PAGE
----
Motion sensors, lighting touch pads and computer-generated commands that respond to a dancer’s movements could be the way of the future for prospective choreographers. While it may seem a computer interface and the movements made by a dancer’s body would not have much in common, York University Professors Don Sinclair and Holly Small are bringing together students with backgrounds in new media and dance in an interactive dance studio.
“Basically, what we’ve done is create a computer-mediated performance space,” says Sinclair, a professor in the Faculty of Fine Arts’ Cultural Studies Program, with a background in both computer science and music.
Students use software designed to process large amounts of data in real-time. A Web cam captures their motions, with unique values attached to dozens of different areas in the room. Depending on where and how a dancer moves, he or she can perform a variety of audio/video manipulations. In exploring the digital space, the dancer maintains varying degrees of control, allowing for an improvisation to occur – complete with light and sound.
Small’s dance students will learn to use the software that acts as the system’s hub.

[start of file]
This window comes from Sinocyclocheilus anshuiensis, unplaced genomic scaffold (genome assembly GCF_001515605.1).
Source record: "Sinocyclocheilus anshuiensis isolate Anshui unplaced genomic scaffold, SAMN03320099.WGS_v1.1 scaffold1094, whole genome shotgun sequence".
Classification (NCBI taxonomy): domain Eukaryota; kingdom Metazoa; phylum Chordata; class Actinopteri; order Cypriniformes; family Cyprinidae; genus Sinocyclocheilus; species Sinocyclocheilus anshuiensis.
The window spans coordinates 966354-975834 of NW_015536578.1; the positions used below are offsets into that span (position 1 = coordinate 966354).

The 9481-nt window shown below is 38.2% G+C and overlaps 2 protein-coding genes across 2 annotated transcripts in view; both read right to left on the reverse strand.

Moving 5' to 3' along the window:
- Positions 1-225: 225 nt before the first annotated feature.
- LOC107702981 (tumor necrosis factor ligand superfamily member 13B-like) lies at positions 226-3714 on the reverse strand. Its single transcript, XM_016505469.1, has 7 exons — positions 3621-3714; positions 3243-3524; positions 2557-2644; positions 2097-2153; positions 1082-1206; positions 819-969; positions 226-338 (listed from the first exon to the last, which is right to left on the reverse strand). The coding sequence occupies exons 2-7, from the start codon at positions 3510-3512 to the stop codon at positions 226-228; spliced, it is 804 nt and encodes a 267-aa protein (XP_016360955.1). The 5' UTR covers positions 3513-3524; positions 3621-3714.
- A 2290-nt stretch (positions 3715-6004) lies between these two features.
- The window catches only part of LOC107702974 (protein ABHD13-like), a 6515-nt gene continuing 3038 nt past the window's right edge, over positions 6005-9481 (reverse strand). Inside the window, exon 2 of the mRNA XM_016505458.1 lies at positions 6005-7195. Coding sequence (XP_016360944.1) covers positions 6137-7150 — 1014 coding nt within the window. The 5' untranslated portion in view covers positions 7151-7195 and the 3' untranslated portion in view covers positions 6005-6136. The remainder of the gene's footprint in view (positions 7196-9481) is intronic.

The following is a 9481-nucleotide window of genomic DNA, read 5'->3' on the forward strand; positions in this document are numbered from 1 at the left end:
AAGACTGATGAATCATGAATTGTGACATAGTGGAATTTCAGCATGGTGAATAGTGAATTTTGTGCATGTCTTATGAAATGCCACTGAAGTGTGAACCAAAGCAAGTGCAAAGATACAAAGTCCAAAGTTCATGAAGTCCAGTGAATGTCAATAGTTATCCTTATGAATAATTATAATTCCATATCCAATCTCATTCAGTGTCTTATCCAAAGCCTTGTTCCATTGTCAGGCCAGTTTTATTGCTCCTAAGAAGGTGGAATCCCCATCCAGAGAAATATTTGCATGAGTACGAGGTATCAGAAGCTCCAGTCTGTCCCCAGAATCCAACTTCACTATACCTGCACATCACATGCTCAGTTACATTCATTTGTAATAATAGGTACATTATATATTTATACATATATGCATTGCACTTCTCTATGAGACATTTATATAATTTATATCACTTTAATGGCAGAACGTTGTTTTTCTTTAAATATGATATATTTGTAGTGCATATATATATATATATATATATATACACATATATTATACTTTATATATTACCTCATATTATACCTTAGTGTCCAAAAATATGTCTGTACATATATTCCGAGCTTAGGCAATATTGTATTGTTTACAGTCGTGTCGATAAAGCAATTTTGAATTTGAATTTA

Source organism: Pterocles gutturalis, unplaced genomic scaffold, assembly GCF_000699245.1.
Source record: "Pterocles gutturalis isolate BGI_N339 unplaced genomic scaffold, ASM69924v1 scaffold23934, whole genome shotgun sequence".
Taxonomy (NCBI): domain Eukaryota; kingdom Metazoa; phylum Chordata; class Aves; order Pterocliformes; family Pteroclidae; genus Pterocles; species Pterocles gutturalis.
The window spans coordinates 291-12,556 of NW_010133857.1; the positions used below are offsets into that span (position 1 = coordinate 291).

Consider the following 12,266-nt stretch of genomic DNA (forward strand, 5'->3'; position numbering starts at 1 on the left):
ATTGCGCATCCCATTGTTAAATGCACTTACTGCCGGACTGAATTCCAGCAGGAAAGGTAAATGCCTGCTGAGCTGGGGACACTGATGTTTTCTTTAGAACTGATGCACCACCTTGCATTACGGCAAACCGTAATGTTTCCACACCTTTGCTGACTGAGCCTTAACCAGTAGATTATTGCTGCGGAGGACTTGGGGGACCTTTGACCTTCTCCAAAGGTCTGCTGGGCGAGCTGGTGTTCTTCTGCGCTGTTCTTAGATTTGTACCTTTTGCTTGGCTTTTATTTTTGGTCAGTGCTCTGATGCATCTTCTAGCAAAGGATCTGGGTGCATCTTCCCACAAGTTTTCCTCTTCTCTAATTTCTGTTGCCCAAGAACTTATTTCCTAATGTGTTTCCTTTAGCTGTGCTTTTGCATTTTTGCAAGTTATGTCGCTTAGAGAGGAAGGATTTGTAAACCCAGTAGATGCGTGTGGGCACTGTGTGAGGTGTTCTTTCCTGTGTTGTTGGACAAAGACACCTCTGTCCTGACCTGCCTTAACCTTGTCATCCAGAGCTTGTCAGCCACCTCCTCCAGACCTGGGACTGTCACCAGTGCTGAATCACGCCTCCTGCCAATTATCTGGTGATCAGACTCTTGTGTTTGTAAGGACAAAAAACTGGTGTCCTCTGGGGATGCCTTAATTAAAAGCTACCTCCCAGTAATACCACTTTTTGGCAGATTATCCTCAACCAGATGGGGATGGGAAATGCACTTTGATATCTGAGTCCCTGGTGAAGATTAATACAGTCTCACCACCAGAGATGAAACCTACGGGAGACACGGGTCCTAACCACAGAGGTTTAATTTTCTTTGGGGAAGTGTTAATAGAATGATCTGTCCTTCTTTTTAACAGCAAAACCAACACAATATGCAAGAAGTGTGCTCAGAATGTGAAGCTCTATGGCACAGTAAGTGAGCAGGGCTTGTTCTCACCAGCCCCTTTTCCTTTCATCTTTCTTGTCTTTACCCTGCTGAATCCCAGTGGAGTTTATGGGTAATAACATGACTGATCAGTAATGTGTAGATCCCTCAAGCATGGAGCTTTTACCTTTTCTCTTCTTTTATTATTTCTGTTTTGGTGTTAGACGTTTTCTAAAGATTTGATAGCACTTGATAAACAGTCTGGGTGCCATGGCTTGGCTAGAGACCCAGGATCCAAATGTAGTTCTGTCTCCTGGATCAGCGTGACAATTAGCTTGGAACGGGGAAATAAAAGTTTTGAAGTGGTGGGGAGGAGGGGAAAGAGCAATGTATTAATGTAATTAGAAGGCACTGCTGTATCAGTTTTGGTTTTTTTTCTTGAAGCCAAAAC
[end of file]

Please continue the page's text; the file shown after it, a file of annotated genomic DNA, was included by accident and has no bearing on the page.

“My hope is that the dancers will become conversant with the technology,” Small says. “Often the attitude from the technical end of things is very much ‘you’re the dancer, you stay over here.’ You have a far more profound insight into the creative process if you understand what’s going on behind the scenes. When you understand the technology, suddenly you’re not just a dancer – you’re a co-creator,” she says.
By the same token, Sinclair’s tech-savvy students will also learn valuable skills from immersing themselves in dance.
“The students who enrolled obviously have some interest in dance,” says Sinclair. “But we’re going to get them out on the floor, doing movement exercises and working with the dancers so that they really comprehend how best the technology can work with what they’re doing. Who knows – by the end of the semester they might even be creating improvisations of their own.”
In the performance world, Small says, the creative process is often hampered by the divide between dancers, musicians and technicians. “It’s important for our students to bridge that gap. Otherwise, you end up with dancers with ‘prima donna’ syndrome. That’s very rare around here.”
Sinclair also wants his students to explore technology as a medium for artistic expression. “I’m using this computer as a creative tool in the same way dancers use their bodies as creative tools,” says Sinclair. “It’s just that a dancer’s technique doesn’t jump out at you like this does. People see a computer and they think ‘oh, that’s technical.’ But the division is much fuzzier than that.”
Sinclair and Small will team-teach the course, which is offered for the first time this semester through the Faculty of Fine Arts.